Airbus has revived plans for a new production line for its A321neo jet in Toulouse, France, as it reshapes production of the medium-haul single-aisle jets that it hopes will lead its factories out of the coronavirus crisis.
The European planemaker said on Wednesday the new line, to be installed in the deserted assembly hall where it once built the now-abandoned A380 superjumbo, would open by end-2022.
Airbus decided in 2019 to halt output of the world's largest jetliner and the last A380 rolled out in March, leaving the world's second-largest industrial building in limbo.
Airbus plans to use part of the Jean-Luc Lagardere building to add a new line with state-of-the art facilities to meet demand for the smaller A321neo, which has seen a rise in demand to represent more than half of its single-aisle backlog.
That will replace one of the original lines used for the A320, a slightly smaller and earlier model, in Toulouse.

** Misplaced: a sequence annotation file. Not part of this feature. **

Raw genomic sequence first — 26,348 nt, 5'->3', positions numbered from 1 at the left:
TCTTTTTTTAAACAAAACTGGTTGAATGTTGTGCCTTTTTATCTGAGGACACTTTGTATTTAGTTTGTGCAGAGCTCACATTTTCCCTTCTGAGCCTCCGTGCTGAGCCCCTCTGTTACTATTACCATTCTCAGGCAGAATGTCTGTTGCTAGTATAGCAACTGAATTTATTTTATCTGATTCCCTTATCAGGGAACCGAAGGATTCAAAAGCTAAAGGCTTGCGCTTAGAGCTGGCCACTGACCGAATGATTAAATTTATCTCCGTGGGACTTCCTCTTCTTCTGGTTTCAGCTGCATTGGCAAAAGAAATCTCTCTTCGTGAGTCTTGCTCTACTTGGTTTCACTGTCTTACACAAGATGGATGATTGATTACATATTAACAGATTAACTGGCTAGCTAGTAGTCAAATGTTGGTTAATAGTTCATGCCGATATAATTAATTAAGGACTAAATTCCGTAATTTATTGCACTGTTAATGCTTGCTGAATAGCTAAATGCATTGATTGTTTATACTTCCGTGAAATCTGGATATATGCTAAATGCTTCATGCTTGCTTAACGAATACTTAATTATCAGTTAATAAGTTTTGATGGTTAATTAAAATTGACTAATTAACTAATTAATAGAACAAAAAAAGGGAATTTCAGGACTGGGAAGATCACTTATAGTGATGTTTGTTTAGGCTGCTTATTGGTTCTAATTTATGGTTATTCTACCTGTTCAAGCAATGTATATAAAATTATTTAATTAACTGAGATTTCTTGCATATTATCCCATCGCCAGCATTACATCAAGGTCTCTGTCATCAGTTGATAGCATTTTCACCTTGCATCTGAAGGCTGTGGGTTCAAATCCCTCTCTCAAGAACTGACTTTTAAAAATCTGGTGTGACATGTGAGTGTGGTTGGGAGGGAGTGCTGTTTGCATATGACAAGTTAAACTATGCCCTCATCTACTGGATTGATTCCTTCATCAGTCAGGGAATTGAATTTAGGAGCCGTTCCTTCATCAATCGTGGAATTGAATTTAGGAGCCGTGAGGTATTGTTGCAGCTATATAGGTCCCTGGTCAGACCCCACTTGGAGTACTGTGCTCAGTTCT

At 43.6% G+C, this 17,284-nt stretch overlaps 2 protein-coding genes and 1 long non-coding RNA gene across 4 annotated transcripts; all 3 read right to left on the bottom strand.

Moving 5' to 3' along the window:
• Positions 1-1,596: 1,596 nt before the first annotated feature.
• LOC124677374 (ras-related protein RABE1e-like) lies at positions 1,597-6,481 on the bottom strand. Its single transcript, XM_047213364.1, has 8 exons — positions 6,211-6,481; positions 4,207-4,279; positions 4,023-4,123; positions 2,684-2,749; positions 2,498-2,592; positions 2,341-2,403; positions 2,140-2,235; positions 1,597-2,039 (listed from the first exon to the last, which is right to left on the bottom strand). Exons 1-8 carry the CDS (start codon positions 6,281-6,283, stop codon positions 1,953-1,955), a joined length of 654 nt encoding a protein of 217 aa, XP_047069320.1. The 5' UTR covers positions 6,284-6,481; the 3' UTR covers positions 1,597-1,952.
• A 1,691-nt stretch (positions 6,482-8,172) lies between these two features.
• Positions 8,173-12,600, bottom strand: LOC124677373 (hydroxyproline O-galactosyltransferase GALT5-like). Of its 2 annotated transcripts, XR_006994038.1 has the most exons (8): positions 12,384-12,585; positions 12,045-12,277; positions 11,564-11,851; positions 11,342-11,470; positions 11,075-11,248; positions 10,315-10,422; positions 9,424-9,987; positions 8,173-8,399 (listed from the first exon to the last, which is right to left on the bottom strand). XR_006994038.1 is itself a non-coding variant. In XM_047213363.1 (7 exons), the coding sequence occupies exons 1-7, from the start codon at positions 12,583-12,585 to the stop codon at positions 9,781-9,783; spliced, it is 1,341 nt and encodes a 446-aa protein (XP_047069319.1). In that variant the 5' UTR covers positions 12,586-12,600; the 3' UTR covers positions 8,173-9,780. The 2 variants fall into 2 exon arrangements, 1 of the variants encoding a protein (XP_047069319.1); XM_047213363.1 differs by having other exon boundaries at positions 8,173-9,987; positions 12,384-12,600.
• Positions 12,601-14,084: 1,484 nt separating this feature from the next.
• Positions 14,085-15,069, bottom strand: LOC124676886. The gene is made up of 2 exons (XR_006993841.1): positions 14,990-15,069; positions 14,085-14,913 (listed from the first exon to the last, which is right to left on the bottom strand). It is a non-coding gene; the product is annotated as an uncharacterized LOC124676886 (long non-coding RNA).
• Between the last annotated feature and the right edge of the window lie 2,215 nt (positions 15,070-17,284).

Airbus suspended similar plans in April last year when the outbreak of COVID-19 forced it to cut global production, angering French unions who called for the plan to stay intact.
The relaunch comes as Airbus tells suppliers to be ready for a further recovery in single-aisle output to 53 jets a month by end-2022, first reported by Reuters on Tuesday.
Toulouse, where Airbus is headquartered, is one of four sites used worldwide to assemble its single-aisle planes.
Currently only its lines in Hamburg, Germany, and Mobile in Alabama are equipped to make the A321neo, which has a dominant share of sales against large versions of Boeing's 737 MAX.
The new facility will also be able to handle production of the A320neo sister model, whose sales are more balanced against the competing Boeing 737 MAX 8, as well as the newest A321XLR variant which Airbus also plans to assemble in Hamburg.
The two planemakers have clashed over where the centre of the market is for such types of planes, but are increasingly involved in a contest over production strategy as they seek to deliver on bulging order books for single-aisle aircraft.
The new Toulouse line will employ 500 people and deploy robots introduced at the latest of four lines in Hamburg, despite teething problems with the new production technology.
Airbus said it aimed to return to pre-crisis single-aisle production between 2023 and 2025. Before the pandemic, its factories were running at a record 60 single-aisles a month.